The second series is divided into outgoing correspondence, incoming correspondence, and letters to the editor by or about Jacobson. There are few outgoing items of correspondence in the collection; found here are a letter to a manuscript collector, Eustin du Plessis, and photocopies of some of Jacobson's letters to biographer Sheila Roberts (the originals are housed in the National English Literary Museum and Documentation Centre in London). Other letters by Jacobson are located in the Personal series. Among incoming correspondence are letters from publishing companies, periodicals, and other authors, including one or more letters by Nadine Gordimer, Philip Larkin, Mary McCarthy, Alan Paton, William Plomer, Ronald Sanders, and Leonard Woolf. Also of significance are letters from Henry Volkening, who was Jacobson's literary agent at Russell & Volkening. His fifty-nine letters cover the years 1954-1964 and trace the process of finding publishers for Jacobson's early works and reveal reactions to his works. Correspondence with Gilbert Parker regards stage adaptations and screenplays of Jacobson's works from 1961-1963. All incoming correspondence is arranged alphabetically by name of the correspondent. Letters to the editor include photocopies and printed copies of Jacobson's letters to editors of newspapers and periodicals regarding various topics, as well as letters by other people, usually regarding published articles or reviews by Jacobson and sometimes with a reply by Jacobson. These are arranged by the title of the periodical.
Series III. Personal, 1941-1987, 7 folders
Among items in the third series are a 1941 quarterly report card from Kimberly Boys' High School, Lower School, and Jacobson's identification card from Syracuse University. An information sheet on the W. Somerset Maugham Award is accompanied by correspondence showing Jacobson's efforts to prove British citizenship as eligibility for the award. Clippings about John F. Kennedy, American literature, Jacobson's father, Ida Hersch, and other subjects are present. A printed copy of "The Diamond Pipe (for Dan Jacobson), "a poem written by Peter Davison and published in the Times Literary Supplement, is located in the series, as is a notice and program for a memorial service for Robert Lowell in 1977. Jacobson served as a director of Index on Censorship, and correspondence with Elliott Abrams of the U.S. State Department regarding contents of the periodical and a printed copy of a newspaper article Jacobson wrote about the periodical complete the series.

Related Material

Other manuscripts at the Ransom Center relating to Dan Jacobson are located in the John Lehmann and London Magazine collections. The Center also houses Alan Paton and Nadine Gordimer materials.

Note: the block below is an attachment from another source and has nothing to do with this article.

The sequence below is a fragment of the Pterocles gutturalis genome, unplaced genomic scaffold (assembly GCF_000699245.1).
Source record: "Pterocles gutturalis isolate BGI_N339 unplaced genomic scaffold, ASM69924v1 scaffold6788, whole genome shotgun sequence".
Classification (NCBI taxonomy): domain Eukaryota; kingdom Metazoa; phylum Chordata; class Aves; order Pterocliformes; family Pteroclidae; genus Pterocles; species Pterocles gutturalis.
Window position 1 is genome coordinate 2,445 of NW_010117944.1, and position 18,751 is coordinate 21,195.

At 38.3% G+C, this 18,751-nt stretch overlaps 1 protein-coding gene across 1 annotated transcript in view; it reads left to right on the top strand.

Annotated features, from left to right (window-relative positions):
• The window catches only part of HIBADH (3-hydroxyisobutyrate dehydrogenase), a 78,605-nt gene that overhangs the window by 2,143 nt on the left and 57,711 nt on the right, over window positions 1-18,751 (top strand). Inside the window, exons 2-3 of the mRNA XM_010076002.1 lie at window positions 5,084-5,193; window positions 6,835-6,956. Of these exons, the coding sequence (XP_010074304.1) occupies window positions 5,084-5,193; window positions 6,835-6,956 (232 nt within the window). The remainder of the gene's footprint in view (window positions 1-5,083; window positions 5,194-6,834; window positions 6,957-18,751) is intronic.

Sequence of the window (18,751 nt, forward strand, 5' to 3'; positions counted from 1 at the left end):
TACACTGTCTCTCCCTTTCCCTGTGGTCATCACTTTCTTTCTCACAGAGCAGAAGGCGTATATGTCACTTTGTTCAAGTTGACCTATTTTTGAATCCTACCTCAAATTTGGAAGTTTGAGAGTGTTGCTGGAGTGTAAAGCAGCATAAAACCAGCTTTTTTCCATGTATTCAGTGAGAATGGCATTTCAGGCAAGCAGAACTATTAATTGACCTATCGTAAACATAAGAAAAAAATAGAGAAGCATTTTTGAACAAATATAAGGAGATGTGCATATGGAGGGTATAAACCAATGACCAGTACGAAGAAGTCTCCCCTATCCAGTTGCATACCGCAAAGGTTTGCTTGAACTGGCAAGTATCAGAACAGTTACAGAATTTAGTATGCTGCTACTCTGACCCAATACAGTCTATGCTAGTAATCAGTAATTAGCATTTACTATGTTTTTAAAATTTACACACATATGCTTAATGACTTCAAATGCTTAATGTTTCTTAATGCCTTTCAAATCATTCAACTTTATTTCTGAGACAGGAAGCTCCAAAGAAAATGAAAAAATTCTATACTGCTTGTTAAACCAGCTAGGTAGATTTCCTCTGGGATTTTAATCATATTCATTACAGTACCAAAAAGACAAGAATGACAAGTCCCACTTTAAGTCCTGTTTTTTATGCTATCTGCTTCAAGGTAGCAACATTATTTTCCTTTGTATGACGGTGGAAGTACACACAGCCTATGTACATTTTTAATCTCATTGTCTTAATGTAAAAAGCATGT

Additional Jacobson collections are held at Oxford University, England; and in South Africa at Witwatersrand University Library, Johannesburg; the National English Literary Museum, Grahamstown; and the Africana Library, Kimberley.

Separated Material

Over 100 books and periodicals from Jacobson's personal library have been withdrawn from the collection and cataloged with the Center's book holdings. Among these are first editions of Jacobson's books; translations into German, Hebrew, Russian, and other languages; anthologies containing stories and essays by Jacobson; textbooks, primarily college readers, containing his short stories and essays; periodicals containing his essays, articles, reviews, and stories; a copy of Sheila Roberts' Dan Jacobson; a copy of Olive Schreiner's Story of an African Farm; and a copy of La Sorciére by J. Michelet, with an inscription by Sonia Orwell.

Index Terms


Abrams, Elliott, 1948- .
Arendt, Hannah.
Astor, David, Hon., 1912- .
Baldwin, James, 1924- .
Davison, Peter.
Elliott, George P., 1918- .
Elman, Richard, 1934- .
Elwin, Malcolm, 1902- .
Forster, E.M. (Edward Morgan), 1879-1970.
Gordimer, Nadine.
Gorer, Geoffrey, 1905- .
Harris, Mark, 1922- .
Hawkes, Jacquetta Hopkins, 1910- .
Hearne, John, 1925- .
Larkin, Philip.
Leavis, F.R. (Frank Raymond), 1895- .
McCarthy, Mary, 1912- .
MacInnes, Colin.
Mairowitz, David Zane, 1943- .
Maugham, W. Somerset (William Somerset), 1874-1965.
Mizener, Arthur.
Muggeridge, Malcolm, 1903- .
Orwell, Sonia.
Owen, Harold, 1897- .
Parker, Gilbert.
Paton, Alan.
Plomer, William, 1903-1973.
Podhoretz, Norman.
Roberts, Sheila, 1942- .
Sacks, Jonathan, Rabbi.
Sanders, Ronald.
Saunders, James, 1925- .
Theiner, George.
Thompson, Denys, 1907- .
Toynbee, Philip.
Volkening, Henry T., 1902-1972.
Ward, Russel Braddock.
Woolf, Leonard Sidney, 1880-1969.
Wyatt, Steve.
Wyman, Joel.


Alfred A. Knopf, Inc.
Hamish Hamilton Ltd.
Harcourt, Brace, and Company.
Index on Censorship.
New Society.
Russell & Volkening, Inc.


Authors, Commonwealth of Nations.
Authors, South African.
Commonwealth of Nations literature (English).
Jewish authors.
Judaism in literature.
Literary agents.
Literature--Exiled authors.
South African literature (English).


South Africa--Race relations.

Document Types

Book reviews.
Galley proofs.
Report cards.
Sound recordings.

Dan Jacobson Papers--Folder List